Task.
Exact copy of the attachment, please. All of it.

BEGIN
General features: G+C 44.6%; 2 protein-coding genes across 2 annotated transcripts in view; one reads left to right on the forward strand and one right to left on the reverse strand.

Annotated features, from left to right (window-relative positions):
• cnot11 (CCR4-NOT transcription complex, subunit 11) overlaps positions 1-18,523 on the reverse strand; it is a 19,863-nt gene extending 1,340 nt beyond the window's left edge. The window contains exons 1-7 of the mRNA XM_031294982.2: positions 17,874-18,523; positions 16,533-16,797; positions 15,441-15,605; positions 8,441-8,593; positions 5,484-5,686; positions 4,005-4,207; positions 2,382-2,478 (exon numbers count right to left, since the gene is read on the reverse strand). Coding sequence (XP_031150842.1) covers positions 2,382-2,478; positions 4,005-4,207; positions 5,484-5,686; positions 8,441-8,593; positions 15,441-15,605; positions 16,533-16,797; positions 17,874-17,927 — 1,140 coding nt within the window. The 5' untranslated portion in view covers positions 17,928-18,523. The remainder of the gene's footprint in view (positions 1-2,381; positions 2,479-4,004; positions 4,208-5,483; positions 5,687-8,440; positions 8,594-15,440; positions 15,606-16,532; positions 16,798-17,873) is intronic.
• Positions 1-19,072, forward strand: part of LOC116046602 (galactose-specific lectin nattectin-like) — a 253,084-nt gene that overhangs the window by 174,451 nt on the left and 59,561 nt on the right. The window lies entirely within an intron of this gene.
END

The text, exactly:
General features: G+C 44.6%; 2 protein-coding genes across 2 annotated transcripts in view; one reads left to right on the forward strand and one right to left on the reverse strand.

Annotated features, from left to right (window-relative positions):
• cnot11 (CCR4-NOT transcription complex, subunit 11) overlaps positions 1-18,523 on the reverse strand; it is a 19,863-nt gene extending 1,340 nt beyond the window's left edge. The window contains exons 1-7 of the mRNA XM_031294982.2: positions 17,874-18,523; positions 16,533-16,797; positions 15,441-15,605; positions 8,441-8,593; positions 5,484-5,686; positions 4,005-4,207; positions 2,382-2,478 (exon numbers count right to left, since the gene is read on the reverse strand). Coding sequence (XP_031150842.1) covers positions 2,382-2,478; positions 4,005-4,207; positions 5,484-5,686; positions 8,441-8,593; positions 15,441-15,605; positions 16,533-16,797; positions 17,874-17,927 — 1,140 coding nt within the window. The 5' untranslated portion in view covers positions 17,928-18,523. The remainder of the gene's footprint in view (positions 1-2,381; positions 2,479-4,004; positions 4,208-5,483; positions 5,687-8,440; positions 8,594-15,440; positions 15,606-16,532; positions 16,798-17,873) is intronic.
• Positions 1-19,072, forward strand: part of LOC116046602 (galactose-specific lectin nattectin-like) — a 253,084-nt gene that overhangs the window by 174,451 nt on the left and 59,561 nt on the right. The window lies entirely within an intron of this gene.